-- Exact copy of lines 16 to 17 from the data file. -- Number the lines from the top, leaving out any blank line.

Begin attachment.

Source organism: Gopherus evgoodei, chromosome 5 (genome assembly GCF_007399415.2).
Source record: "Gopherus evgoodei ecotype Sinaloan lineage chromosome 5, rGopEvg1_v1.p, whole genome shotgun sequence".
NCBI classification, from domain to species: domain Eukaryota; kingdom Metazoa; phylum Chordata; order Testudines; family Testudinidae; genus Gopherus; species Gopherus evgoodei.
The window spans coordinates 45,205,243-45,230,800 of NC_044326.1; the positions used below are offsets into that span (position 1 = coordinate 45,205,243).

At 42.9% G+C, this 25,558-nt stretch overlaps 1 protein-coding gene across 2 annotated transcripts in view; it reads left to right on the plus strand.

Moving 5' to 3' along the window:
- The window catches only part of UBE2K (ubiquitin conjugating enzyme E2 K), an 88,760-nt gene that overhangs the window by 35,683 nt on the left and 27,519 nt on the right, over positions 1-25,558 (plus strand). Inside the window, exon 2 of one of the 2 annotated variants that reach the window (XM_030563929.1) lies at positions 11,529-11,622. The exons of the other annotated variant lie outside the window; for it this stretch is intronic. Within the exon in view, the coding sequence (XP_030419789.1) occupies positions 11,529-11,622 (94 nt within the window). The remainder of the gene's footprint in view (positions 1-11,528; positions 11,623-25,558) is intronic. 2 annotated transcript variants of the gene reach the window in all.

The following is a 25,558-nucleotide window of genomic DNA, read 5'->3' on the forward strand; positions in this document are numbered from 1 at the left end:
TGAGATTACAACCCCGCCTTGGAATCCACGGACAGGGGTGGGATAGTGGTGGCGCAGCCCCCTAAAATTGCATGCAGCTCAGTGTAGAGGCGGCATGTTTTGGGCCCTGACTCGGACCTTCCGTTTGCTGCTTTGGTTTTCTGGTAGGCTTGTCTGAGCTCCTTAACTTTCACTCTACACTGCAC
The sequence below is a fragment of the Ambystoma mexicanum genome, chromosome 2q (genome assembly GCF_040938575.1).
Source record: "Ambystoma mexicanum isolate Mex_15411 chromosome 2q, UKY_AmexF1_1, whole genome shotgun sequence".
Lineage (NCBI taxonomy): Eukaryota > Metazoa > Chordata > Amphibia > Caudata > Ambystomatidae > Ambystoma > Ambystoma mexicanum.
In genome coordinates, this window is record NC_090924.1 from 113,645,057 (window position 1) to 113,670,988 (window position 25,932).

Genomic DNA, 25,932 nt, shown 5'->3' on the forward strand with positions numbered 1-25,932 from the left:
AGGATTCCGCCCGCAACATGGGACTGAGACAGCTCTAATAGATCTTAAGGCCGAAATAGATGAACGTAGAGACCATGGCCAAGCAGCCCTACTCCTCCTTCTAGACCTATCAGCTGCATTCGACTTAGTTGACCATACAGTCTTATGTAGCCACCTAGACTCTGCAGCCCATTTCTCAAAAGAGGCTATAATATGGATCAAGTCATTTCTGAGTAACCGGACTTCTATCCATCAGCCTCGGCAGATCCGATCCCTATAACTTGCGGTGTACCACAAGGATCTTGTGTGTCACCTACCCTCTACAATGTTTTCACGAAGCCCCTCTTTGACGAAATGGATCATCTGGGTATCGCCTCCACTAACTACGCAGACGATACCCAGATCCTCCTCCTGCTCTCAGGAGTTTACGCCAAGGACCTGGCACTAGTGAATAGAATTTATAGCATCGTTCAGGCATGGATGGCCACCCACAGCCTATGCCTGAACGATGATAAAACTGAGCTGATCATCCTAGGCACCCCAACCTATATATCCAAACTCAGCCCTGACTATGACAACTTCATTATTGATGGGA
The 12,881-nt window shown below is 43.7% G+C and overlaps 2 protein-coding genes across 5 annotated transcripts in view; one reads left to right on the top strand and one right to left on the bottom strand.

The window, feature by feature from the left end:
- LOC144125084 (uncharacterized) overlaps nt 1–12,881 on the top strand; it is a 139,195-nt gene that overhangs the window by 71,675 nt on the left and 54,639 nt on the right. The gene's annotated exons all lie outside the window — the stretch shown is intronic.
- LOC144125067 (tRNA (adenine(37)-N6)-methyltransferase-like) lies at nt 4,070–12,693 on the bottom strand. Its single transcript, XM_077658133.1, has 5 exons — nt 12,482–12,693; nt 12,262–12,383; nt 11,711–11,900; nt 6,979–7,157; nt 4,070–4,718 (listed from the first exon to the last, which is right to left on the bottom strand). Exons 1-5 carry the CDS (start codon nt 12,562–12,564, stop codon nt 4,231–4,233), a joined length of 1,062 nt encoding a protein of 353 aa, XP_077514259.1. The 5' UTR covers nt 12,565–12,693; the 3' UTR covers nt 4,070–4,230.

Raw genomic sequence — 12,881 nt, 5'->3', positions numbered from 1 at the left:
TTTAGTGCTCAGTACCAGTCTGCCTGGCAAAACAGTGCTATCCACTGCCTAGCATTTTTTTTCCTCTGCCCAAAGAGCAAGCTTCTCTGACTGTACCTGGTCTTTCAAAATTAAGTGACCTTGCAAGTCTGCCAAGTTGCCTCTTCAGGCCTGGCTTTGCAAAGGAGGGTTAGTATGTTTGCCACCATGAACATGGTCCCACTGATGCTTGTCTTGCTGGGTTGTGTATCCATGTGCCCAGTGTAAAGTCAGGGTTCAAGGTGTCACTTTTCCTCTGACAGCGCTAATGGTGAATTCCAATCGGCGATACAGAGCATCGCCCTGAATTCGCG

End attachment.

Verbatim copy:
The 12,881-nt window shown below is 43.7% G+C and overlaps 2 protein-coding genes across 5 annotated transcripts in view; one reads left to right on the top strand and one right to left on the bottom strand.

The window, feature by feature from the left end: